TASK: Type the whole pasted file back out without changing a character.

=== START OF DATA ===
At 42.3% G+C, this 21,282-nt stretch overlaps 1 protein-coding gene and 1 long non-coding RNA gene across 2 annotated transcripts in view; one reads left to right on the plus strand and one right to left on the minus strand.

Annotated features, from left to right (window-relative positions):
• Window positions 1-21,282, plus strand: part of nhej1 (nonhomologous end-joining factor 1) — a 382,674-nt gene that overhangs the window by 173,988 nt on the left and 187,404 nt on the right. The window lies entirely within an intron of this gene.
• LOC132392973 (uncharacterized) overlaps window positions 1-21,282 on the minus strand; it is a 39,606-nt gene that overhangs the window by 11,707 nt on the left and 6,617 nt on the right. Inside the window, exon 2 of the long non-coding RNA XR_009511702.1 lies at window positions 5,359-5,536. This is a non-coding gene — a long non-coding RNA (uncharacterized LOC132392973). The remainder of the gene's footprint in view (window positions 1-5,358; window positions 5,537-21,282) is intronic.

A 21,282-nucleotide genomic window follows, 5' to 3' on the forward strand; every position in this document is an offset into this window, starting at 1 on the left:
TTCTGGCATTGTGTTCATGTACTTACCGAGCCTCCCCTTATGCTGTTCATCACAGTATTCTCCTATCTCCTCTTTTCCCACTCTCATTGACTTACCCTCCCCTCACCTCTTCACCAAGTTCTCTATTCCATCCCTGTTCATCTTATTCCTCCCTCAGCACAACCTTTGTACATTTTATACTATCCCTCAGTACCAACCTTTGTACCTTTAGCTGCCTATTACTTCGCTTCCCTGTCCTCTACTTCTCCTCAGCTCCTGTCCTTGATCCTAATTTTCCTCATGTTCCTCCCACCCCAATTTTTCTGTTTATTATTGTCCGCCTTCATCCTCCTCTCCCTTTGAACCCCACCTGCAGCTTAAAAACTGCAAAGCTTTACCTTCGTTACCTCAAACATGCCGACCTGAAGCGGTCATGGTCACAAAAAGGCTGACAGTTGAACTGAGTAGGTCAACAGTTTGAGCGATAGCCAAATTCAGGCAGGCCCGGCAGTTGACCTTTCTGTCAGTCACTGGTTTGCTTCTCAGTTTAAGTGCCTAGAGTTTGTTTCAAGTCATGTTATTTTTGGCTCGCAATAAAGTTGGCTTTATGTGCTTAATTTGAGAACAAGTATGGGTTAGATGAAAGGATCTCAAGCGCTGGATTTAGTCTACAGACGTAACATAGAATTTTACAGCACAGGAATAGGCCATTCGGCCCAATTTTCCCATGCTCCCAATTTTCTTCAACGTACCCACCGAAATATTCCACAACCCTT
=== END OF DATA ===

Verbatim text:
At 42.3% G+C, this 21,282-nt stretch overlaps 1 protein-coding gene and 1 long non-coding RNA gene across 2 annotated transcripts in view; one reads left to right on the plus strand and one right to left on the minus strand.

Annotated features, from left to right (window-relative positions):
• Window positions 1-21,282, plus strand: part of nhej1 (nonhomologous end-joining factor 1) — a 382,674-nt gene that overhangs the window by 173,988 nt on the left and 187,404 nt on the right. The window lies entirely within an intron of this gene.
• LOC132392973 (uncharacterized) overlaps window positions 1-21,282 on the minus strand; it is a 39,606-nt gene that overhangs the window by 11,707 nt on the left and 6,617 nt on the right. Inside the window, exon 2 of the long non-coding RNA XR_009511702.1 lies at window positions 5,359-5,536. This is a non-coding gene — a long non-coding RNA (uncharacterized LOC132392973). The remainder of the gene's footprint in view (window positions 1-5,358; window positions 5,537-21,282) is intronic.

A 21,282-nucleotide genomic window follows, 5' to 3' on the forward strand; every position in this document is an offset into this window, starting at 1 on the left:
TTCTGGCATTGTGTTCATGTACTTACCGAGCCTCCCCTTATGCTGTTCATCACAGTATTCTCCTATCTCCTCTTTTCCCACTCTCATTGACTTACCCTCCCCTCACCTCTTCACCAAGTTCTCTATTCCATCCCTGTTCATCTTATTCCTCCCTCAGCACAACCTTTGTACATTTTATACTATCCCTCAGTACCAACCTTTGTACCTTTAGCTGCCTATTACTTCGCTTCCCTGTCCTCTACTTCTCCTCAGCTCCTGTCCTTGATCCTAATTTTCCTCATGTTCCTCCCACCCCAATTTTTCTGTTTATTATTGTCCGCCTTCATCCTCCTCTCCCTTTGAACCCCACCTGCAGCTTAAAAACTGCAAAGCTTTACCTTCGTTACCTCAAACATGCCGACCTGAAGCGGTCATGGTCACAAAAAGGCTGACAGTTGAACTGAGTAGGTCAACAGTTTGAGCGATAGCCAAATTCAGGCAGGCCCGGCAGTTGACCTTTCTGTCAGTCACTGGTTTGCTTCTCAGTTTAAGTGCCTAGAGTTTGTTTCAAGTCATGTTATTTTTGGCTCGCAATAAAGTTGGCTTTATGTGCTTAATTTGAGAACAAGTATGGGTTAGATGAAAGGATCTCAAGCGCTGGATTTAGTCTACAGACGTAACATAGAATTTTACAGCACAGGAATAGGCCATTCGGCCCAATTTTCCCATGCTCCCAATTTTCTTCAACGTACCCACCGAAATATTCCACAACCCTT